Its always a mistake to ignore the consequence of political power based largely in the care and feeding of the MIC.  President Eisenhower saw the dangers but Ike didn’t fully appreciate how seductive it would be to your average Congressperson nor how it would morph into the MIIC, my term for the Military Industrial Intelligence Complex.  We discuss that evolution in Shadow Warfare –  presenting a whole new set of risks that went along with the reward of creating such an entity.  That was dangerous enough in the 60’s and 70’s, but it became even more so in the first decade of the 21st Century when budget games and outsourcing led to the emergence of the MIICC – Military Industrial and Intelligence Contracting Complex.

No we don’t actually use that term in the book…too many I’s and too many C’s, my editors were somewhat forgiving but only to a point.  I do think we do the contracting element  justice though, and the downside of the contracting in both the intelligence and military contracting was immense.  I’m afraid it shows how truly compromised Congress has become that there have been no extensive and ongoing Congressional hearings on the level of fraud, government funds wastage and security compromise during the last decade –  that’s the sort of thing that would have fueled intense party politics in earlier decades. Notice how the background check scandal faded after only a week or two; that has the implication and reach of some of the worst security breaches of the Cold War and Congress didn’t even touch it. My suspicion is that its lack illustrates that lobbyists have been truly effective at donating to both sides of the aisle.

However, my real point here is that the existence, and influence of a MIC is not at all limited to the United States. During the past few years it has become a major factor in Russian politics and particularly important as an element of Putin’s power base. I find the articles pondering whether U.S. intelligence was taken by surprise by Russian aggressiveness in the  Ukraine and Crimea a bit humerous.  First off, the Russians started moving in that direction in 2000, when they resumed Bear Bomber ferret flights around Alaska. There truly was no sane strategic reason for that at all and Russian reconnaissance and ferreting continued and escalated though the entire decade.

Beginning in 2012-1013 the Russians stepped it up considerably.  A bit of internet searching will show you several instances in which they ran full scale bombing exercises targeting their Scandinavian neighbors, right up to their borders. Why in any sane universe would Russia be wasting money on doing that.  The answer is that Putin has had money from Russia’s oil and gas production and one of the major places he’s been spending it is on the Russian Military Industrial Complex.  Take a look at the equipment being used by the Special Forces he poured into the Crimea – its all new and all first class.  Take a look at the number of new strategic and tactical missiles Russia is developing and the new mobile rocket units they have deployed – is Russia really going to roll west to France, not likely but it sure provides a boost to their military industrial complex. For that matter check out the article below – on their development of a new Mach 4 interceptor.  Question is, what would it be intercepting, its totally out of synch with all of contemporary war fighting strategy – but it’s a direct fit with other news that they are developing totally redundant fighters from different aerospace companies – thereby sustaining their MIC base (which we are not by the way, but Putin doesn’t have to fight many budget battles).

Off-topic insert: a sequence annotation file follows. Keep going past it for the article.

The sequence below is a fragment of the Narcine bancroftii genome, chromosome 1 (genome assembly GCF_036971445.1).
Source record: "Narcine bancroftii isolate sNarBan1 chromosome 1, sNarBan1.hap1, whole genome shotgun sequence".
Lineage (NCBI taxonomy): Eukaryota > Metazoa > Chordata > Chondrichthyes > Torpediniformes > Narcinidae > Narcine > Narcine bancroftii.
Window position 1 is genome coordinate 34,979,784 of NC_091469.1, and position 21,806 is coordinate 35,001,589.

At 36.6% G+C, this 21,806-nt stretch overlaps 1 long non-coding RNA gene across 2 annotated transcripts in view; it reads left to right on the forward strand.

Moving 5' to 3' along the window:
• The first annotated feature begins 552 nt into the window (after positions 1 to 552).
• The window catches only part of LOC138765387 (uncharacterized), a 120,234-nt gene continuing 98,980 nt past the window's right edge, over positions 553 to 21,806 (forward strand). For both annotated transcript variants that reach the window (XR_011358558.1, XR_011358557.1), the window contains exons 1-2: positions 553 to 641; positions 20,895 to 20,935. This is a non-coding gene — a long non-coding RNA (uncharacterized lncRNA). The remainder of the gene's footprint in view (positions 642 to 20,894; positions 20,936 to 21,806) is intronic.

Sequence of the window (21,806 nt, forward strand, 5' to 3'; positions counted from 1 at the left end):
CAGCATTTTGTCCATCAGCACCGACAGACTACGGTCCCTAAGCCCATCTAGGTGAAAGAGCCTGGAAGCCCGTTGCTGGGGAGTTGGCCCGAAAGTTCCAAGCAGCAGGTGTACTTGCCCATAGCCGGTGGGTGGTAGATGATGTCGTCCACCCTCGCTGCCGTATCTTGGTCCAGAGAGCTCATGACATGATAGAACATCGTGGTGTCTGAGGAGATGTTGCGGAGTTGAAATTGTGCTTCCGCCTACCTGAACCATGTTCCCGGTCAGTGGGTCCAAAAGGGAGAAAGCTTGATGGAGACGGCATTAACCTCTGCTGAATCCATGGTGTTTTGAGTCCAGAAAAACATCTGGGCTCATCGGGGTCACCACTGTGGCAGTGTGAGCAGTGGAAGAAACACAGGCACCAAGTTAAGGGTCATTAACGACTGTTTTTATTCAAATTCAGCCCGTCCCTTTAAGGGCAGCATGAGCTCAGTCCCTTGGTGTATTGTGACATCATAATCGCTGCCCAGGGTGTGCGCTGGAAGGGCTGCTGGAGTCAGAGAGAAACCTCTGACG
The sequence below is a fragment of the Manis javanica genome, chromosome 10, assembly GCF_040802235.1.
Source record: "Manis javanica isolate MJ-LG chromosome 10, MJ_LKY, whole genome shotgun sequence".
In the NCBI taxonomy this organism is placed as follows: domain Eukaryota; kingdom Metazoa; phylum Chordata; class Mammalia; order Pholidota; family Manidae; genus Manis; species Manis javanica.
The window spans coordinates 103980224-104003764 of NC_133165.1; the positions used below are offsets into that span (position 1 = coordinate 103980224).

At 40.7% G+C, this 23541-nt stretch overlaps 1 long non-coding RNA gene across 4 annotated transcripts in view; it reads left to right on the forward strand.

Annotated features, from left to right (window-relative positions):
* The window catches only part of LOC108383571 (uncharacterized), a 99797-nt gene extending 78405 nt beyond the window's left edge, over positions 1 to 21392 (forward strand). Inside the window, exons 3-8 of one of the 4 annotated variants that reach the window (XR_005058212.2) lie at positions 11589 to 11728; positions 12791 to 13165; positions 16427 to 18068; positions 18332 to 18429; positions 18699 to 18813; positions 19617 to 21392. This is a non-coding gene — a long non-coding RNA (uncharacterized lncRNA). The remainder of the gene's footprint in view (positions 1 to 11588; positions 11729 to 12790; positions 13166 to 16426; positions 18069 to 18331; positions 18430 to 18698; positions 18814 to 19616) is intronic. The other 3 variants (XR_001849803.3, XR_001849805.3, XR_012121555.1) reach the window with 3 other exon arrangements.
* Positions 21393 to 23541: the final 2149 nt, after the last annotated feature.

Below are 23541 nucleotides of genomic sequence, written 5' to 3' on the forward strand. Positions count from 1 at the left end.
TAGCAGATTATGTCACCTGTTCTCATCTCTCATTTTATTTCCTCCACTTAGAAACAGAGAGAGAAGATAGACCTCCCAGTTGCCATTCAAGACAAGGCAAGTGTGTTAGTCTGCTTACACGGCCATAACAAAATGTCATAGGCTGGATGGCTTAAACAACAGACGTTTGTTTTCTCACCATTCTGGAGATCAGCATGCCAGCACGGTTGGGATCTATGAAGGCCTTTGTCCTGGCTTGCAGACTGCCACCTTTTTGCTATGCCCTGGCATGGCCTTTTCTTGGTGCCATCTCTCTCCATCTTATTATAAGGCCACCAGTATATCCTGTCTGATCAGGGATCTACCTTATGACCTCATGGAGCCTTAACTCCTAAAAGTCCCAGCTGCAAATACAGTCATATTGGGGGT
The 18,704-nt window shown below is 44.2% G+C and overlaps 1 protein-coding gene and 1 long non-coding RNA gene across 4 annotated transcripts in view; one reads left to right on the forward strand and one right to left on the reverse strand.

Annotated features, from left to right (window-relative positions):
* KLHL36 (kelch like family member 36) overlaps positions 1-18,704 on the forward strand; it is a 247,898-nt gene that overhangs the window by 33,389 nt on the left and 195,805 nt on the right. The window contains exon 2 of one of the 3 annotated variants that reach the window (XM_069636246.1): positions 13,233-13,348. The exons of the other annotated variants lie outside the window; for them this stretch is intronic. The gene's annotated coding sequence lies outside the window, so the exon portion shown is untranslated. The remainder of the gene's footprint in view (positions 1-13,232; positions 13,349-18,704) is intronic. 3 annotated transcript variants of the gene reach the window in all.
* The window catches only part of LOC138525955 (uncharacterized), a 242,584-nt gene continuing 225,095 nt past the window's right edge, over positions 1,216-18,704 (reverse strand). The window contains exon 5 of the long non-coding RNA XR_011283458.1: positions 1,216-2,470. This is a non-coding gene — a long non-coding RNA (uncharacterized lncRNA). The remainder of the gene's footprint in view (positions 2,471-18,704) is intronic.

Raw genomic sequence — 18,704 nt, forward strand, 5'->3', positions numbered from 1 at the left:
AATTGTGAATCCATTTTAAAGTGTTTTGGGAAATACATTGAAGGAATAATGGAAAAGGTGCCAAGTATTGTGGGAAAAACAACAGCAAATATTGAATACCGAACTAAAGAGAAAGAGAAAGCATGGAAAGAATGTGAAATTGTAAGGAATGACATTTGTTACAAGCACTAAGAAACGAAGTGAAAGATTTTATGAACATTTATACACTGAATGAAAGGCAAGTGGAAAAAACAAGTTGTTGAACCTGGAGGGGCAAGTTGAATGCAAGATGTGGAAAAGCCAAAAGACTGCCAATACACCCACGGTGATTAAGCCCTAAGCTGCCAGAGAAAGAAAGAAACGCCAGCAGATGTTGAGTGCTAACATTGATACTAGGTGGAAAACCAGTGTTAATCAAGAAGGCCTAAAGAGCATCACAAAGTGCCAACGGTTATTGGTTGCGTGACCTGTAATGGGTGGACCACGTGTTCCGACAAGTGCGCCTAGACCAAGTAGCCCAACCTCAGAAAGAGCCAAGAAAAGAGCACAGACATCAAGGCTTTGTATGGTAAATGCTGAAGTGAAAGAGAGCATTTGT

Then look at the list of the number of Russian border territories where it has covertly or conventionally deployed military force.  Why would anyone be surprised about the Ukraine. The MIC needs to be fed; Putin is paranoid and politically dependent.  Case closed….  As to what to do about it, that’s at a higher pay grade than mine but I submit that a) the Soviet Union fell largely on economics and b) anybody who thinks economic warfare doesn’t work in a global economy needs to do some homework.

Oh, and on a final note, Shadow Warfare is now available at Amazon, at Borders and at a number of book sellers nationally.  So I will be returning to it and hopefully readers will email me some things to discuss here.   Larry






About Larry Hancock

Larry Hancock is a leading historian-researcher in the JFK assassination. Co-author with Connie Kritzberg of November Patriots and author of the 2003 research analysis publication titled also Someone Would Have Talked. In addition, Hancock has published several document collections addressing the 112th Army Intelligence Group, John Martino, and Richard Case Nagell. In 2000, Hancock received the prestigious Mary Ferrell New Frontier Award for the contribution of new evidence in the Kennedy assassination case. In 2001, he was also awarded the Mary Ferrell Legacy Award for his contributions of documents released under the JFK Act.

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